Edited by Jonathan P. Doh and Stephen A. Stumpf
Chapter 12: Is There Free Will in Business? Leadership and Social Impact Management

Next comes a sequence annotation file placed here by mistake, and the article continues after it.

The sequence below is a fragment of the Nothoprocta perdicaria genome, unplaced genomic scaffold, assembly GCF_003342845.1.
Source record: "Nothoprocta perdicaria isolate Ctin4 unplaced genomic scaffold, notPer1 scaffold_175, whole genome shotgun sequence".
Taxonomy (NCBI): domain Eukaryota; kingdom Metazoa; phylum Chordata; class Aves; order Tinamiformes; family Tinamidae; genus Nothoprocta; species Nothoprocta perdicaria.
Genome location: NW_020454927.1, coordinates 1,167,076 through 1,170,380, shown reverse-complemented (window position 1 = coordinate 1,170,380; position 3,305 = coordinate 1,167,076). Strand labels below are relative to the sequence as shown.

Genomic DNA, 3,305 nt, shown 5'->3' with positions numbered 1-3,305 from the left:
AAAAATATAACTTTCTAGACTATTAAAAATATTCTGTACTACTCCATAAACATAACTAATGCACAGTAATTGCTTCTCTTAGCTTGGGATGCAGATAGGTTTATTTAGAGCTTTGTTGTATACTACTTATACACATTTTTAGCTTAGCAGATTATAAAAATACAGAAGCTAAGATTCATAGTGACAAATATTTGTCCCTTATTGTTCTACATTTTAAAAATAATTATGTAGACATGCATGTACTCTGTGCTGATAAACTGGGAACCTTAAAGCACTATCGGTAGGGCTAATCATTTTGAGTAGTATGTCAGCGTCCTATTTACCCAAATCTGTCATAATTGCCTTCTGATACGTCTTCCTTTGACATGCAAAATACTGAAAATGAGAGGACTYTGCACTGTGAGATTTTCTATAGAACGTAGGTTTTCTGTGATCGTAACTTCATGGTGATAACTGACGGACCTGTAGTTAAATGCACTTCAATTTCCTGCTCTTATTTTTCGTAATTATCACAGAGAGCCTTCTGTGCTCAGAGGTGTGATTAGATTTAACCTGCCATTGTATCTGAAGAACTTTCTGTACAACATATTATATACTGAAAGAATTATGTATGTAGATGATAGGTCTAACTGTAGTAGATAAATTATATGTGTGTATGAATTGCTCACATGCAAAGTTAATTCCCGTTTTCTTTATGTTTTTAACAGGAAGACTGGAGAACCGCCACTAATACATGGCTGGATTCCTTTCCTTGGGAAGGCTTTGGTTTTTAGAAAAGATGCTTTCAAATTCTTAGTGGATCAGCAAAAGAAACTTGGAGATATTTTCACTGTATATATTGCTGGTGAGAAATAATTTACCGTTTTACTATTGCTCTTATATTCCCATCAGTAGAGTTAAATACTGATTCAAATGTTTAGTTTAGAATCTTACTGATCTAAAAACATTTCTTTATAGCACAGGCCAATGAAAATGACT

Mary C. Gentile Introduction When I ﬁrst went to work at a business school – well, not just any business school actually but the Harvard Business School in the mid-1980s – I experienced culture shock. This was a time when even the student newspapers at business schools crowed that students would attempt a hostile takeover of their grandmothers if they could make a proﬁt at it. I was fresh out of graduate school with a doctorate in the Humanities and nothing had prepared me for this new world. I was excited by the energy, the clarity of intention and the sheer logic of the place. It seemed the opposite of everything I had known. I would joke with my friends that, when my fellow doctoral students in literature and ﬁlm used to ask ‘how are you?’, I would be considered suspect – either shallow or ignorant – if I had answered without the requisite level of angst, seasoned with knowing despair. At the business school, on the other hand, the accepted response to that greeting was ‘Great, just great!’ delivered in a ﬁrm and conﬁdent tone with direct eye contact and preferably accompanied by an energetic shake of one’s right arm and closed ﬁst. What looking glass had I stumbled through? Business school and the corporate ofﬁces of senior executives I was privileged to frequent as a result of my then job as researcher, case writer and eventually faculty member at such a school were halls of purposefulness and...
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